The MEC at provincial level approved the project and the Minister's approval at national level was then required. Mr Pango presented a status report about the facilities built and said that the Community Sports Councils were established before facilities were erected. The ownership element had to be there to prevent vandalism. Construction would begin in June this year, but that BSR as a whole would end in May 2004. He emphasised the importance of the programme because sport did not enjoy priority at local level. The programme had to be continued for a greater impact. Mr Pango also spoke on Project Handovers to Sports Councils and the importance of establishing a Sports Trust to equip facilities so that the poor would have access to it.
Ms Cloete added that the termination of the BSR programme would result in an increase in the baseline allocation.
Ms Ntlabati (ANC) commended SRSA on their presentation and said that facilities were opened in many rural areas, employing people and improving infrastructure. The elderly and women should be more involved in all programmes. Efforts made so far were impressive and she would endorse and support any further ventures by SRSA as she wanted to give back to the Free State. Sport was the most unifying agent.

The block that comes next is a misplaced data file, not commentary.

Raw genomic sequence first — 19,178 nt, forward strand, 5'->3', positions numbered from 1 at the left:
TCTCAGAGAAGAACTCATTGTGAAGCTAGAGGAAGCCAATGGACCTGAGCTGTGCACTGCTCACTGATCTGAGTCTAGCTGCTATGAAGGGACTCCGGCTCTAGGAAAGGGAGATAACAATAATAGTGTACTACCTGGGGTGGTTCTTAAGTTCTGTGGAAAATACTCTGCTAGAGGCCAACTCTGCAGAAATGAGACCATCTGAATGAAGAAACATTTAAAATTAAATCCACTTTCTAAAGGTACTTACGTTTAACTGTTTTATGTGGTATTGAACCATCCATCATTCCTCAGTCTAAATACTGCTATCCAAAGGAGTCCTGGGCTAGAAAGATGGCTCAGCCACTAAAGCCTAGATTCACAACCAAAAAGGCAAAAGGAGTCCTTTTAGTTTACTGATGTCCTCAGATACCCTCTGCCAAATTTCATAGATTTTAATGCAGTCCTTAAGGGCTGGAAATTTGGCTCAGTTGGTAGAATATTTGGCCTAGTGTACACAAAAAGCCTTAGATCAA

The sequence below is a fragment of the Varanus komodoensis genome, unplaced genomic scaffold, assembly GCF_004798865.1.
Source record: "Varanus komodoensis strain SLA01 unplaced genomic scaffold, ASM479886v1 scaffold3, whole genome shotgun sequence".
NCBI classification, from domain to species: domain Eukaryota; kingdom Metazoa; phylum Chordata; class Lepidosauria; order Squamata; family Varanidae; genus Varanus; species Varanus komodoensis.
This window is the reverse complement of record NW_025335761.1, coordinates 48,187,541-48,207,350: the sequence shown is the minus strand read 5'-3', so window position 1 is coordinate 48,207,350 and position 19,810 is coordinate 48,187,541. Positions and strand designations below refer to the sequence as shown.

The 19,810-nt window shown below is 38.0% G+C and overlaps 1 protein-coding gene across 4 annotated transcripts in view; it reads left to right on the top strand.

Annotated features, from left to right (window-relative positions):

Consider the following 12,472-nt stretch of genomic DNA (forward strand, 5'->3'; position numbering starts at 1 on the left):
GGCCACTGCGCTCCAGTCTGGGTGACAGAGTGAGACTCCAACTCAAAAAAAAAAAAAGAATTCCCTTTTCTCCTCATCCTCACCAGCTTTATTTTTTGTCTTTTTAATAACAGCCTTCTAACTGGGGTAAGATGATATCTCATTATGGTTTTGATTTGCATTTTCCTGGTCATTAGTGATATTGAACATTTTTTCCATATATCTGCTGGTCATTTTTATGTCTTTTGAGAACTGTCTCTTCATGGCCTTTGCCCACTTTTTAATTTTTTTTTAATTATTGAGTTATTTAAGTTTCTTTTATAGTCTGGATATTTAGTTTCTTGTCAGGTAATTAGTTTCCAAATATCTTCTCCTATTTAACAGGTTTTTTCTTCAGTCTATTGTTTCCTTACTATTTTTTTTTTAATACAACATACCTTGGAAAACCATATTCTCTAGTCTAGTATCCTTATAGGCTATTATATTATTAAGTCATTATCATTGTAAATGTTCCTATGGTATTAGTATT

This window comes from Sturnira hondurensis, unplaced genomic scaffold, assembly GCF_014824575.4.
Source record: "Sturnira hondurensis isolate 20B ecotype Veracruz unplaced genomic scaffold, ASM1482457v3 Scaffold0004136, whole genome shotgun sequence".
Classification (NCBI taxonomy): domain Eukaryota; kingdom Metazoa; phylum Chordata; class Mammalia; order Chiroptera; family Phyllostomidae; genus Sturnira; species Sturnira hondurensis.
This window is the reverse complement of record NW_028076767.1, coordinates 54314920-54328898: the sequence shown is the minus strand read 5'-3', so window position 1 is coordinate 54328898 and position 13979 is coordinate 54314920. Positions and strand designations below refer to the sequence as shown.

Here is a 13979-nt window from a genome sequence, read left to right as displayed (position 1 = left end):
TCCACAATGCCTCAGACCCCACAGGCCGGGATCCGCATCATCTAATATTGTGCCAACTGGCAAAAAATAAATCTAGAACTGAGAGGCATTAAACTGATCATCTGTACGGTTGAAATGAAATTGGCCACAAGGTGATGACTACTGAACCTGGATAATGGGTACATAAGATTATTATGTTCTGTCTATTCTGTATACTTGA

The Chair commented on the moral regeneration programme and said that SRSA should enjoy the input of the Committee. Issues should be discussed at in-house meetings and a document should be drafted to assist. He charged Ms Ntlabati with the responsibility.
Mr Horne (NNP) asked about a programme that would ensure that facilities were maintained.
Mr Zulu (ANC) asked about monitoring at local level where more power was vested with regard to the building of facilities and the allocation of funds. Concern were raised about the lack of equipment at facilities. He referred to the activities like Heritage Day programmes and asked why these were not prevalent in rural communities.